- Don’t talk with your mouth full or chew with your mouth open. It is truly not a pleasant site to see.
- Sit comfortably erect with your napkin in your lap, not stuffed in your collar or blouse.
- Elbows on the table are appropriate after the meal but for comfort you can put your wrist and forearm on it while eating.
- Please don’t stack the dishes when done eating. It’s really not cool either when the waiter does it, but it’s their job to clear the table.
- If at a luncheon or dinner function, wait until your host starts to eat. If a large banquet wait until everyone at your table has been served.
- Don’t reach across the table for the salt, pepper or other condiments; ask for them to be passed to you.
- Turn off your cell phone during the business meal or a banquet. Unless your wife is expecting a baby or you have a sitter at home, turn the phone off. It is not cool to take calls while dining. If you are expecting a call, put it on vibrator mode and inform your client, then call them back away from the table.
- Don’t feel the need to eat everything on your plate. If you are full, stop.
- If you need to excuse yourself during the meal, put your napkin in the chair and pick it up when you return. When you are finished put your napkin next to your plate.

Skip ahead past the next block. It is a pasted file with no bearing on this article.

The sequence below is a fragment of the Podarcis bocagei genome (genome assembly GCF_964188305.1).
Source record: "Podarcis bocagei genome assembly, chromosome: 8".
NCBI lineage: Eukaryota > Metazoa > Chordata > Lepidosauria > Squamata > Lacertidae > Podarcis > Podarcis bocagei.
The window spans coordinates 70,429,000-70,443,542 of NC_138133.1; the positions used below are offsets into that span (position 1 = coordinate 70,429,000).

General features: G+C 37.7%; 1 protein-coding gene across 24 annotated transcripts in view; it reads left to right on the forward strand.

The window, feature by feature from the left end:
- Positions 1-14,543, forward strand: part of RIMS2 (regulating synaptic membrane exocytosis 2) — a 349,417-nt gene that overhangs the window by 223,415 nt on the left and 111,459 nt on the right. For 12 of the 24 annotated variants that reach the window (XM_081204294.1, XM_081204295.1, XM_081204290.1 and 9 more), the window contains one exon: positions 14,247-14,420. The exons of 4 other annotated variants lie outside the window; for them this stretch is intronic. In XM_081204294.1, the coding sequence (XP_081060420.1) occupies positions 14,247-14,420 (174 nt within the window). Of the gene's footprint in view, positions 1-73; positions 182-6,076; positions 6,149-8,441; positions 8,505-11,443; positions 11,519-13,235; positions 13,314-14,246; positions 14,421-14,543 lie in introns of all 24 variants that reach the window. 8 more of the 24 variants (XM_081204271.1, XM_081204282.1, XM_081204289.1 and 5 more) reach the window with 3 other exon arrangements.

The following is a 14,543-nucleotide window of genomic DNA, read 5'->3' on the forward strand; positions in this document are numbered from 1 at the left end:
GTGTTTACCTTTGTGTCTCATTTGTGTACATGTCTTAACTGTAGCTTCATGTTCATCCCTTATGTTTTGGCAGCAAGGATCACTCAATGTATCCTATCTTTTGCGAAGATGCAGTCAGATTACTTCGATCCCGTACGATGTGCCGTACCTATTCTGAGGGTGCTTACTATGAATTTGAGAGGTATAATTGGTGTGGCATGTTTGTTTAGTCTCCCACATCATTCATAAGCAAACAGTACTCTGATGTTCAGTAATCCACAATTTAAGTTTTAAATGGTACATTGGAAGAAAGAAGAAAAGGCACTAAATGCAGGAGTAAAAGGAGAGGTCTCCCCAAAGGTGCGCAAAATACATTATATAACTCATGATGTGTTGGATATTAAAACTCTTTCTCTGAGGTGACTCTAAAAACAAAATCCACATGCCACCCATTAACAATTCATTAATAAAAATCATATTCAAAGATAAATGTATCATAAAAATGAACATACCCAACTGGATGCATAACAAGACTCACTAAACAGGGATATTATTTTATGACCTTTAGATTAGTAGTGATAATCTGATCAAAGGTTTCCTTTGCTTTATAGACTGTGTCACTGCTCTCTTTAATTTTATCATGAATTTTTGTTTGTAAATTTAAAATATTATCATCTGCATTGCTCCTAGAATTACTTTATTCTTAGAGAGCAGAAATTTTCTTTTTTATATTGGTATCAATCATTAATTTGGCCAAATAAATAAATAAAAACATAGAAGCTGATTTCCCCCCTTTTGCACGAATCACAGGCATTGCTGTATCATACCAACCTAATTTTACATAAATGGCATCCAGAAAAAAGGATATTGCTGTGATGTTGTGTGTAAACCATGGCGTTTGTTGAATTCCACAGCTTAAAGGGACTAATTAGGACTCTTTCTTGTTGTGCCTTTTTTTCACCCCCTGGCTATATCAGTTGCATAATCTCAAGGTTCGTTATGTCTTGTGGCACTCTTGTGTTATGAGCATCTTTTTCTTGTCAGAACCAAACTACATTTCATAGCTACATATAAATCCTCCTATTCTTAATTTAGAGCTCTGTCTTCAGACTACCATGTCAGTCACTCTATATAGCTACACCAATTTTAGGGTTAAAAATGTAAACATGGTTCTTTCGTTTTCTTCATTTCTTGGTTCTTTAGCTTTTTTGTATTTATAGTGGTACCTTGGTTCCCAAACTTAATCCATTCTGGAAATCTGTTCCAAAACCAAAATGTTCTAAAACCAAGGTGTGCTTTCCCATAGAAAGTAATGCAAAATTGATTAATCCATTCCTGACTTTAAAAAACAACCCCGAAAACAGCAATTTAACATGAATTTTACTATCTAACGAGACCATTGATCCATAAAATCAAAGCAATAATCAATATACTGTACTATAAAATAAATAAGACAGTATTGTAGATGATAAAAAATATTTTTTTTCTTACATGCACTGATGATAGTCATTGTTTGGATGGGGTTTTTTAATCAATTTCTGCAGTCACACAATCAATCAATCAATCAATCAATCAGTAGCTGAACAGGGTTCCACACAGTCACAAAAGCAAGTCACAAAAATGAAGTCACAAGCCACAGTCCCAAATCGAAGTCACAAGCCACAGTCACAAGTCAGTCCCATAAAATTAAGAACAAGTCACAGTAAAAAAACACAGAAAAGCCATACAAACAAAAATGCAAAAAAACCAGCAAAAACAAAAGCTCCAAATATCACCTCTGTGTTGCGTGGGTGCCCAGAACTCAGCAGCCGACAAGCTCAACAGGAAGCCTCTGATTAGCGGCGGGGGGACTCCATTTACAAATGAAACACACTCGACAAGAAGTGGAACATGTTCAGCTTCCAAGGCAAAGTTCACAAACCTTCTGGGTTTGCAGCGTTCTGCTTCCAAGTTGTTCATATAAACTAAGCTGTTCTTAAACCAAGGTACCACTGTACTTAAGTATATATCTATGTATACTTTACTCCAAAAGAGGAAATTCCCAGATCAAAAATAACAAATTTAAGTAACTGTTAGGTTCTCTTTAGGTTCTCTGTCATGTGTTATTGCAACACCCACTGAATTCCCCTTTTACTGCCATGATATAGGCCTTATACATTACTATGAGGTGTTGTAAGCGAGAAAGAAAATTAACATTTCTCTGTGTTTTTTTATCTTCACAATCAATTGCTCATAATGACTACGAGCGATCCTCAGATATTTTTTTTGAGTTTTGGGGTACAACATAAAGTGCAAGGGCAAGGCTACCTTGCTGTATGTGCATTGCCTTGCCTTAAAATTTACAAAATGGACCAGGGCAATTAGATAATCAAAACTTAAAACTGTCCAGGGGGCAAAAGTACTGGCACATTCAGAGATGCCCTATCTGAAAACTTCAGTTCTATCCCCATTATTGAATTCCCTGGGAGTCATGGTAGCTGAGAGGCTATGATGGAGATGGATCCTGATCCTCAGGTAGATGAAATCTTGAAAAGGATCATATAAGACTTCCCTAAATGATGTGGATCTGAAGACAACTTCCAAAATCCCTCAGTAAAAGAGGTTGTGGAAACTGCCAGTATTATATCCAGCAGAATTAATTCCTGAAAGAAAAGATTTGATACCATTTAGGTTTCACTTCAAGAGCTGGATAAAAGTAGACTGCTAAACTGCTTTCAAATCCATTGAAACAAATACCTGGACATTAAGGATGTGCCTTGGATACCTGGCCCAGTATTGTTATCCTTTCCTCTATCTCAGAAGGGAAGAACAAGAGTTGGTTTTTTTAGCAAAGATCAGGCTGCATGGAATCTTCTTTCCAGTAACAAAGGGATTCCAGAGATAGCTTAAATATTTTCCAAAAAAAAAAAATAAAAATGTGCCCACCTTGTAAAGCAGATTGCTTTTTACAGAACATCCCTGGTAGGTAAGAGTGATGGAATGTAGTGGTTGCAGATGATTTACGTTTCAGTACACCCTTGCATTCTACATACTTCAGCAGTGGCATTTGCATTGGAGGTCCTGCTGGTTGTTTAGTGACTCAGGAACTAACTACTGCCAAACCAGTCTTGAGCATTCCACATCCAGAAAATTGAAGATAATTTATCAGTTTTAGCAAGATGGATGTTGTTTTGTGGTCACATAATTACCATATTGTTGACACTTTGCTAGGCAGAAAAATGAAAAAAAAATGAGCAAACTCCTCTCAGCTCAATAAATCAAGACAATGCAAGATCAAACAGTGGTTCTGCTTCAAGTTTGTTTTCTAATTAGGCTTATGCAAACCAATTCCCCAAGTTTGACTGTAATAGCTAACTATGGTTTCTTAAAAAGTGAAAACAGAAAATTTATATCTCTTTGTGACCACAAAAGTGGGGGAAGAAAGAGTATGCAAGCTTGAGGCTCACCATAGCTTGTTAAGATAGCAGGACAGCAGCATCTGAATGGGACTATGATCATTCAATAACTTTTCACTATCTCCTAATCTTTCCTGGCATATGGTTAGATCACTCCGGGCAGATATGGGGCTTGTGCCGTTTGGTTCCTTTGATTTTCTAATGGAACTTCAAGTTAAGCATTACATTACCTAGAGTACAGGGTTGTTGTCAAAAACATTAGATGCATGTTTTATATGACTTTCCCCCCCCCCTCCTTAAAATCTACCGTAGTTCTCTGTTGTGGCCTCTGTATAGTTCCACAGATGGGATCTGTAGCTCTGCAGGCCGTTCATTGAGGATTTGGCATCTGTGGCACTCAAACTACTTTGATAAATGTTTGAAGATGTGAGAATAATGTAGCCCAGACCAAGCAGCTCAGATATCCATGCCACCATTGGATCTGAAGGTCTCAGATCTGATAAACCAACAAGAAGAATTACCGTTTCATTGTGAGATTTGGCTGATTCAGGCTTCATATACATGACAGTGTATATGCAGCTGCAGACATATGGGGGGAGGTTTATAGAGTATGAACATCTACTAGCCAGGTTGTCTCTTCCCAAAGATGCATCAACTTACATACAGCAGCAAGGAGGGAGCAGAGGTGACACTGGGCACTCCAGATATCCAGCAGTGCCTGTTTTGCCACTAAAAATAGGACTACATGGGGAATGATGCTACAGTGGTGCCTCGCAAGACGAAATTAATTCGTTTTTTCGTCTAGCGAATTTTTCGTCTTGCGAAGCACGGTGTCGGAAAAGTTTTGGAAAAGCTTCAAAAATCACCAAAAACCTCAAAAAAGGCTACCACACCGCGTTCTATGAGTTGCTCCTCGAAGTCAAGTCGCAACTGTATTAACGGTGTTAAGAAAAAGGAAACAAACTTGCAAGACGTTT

- When finished eating put the utensils at diagonal positions on the clock of 10 and 4 or if you’re left handed 8 and 2. This makes it easier for the server to take your plate.
- As far as which utensils to use, a formal setting that has several forks, knives and spoons, you work from the outside in. For example, your salad normally comes first and you eat it with the fork that is on the outside. Use your knife to cut large pieces to something your mouth can handle.
- Use bread or a cracker to push your food onto the fork, not your finger.
- Remember a finger bowl is for your fingers not for a bath.
- If at a private dinner party or banquet and they serve you something that you cannot eat, just don’t eat it. Please don’t give your host a list of things you won’t eat, it is not their job to cater to your needs. Just pass it on and don’t make an issue of it.
- Don’t fix your hair or do your lipstick at the table. Go to the restroom to freshen up.
- When done don’t lean back and push away from the table and say I’m done.
- Hold your utensils appropriately not as props or as tools to grab. For example, the fork should rest across your middle finger with your index finger and thumb over the top.
- Don’t wash food down with a liquid. Chew and swallow before you take a drink.
- Wait until you leave before using a toothpick, and finally,
- If you did the inviting remember you are the buyer and so the check comes to you!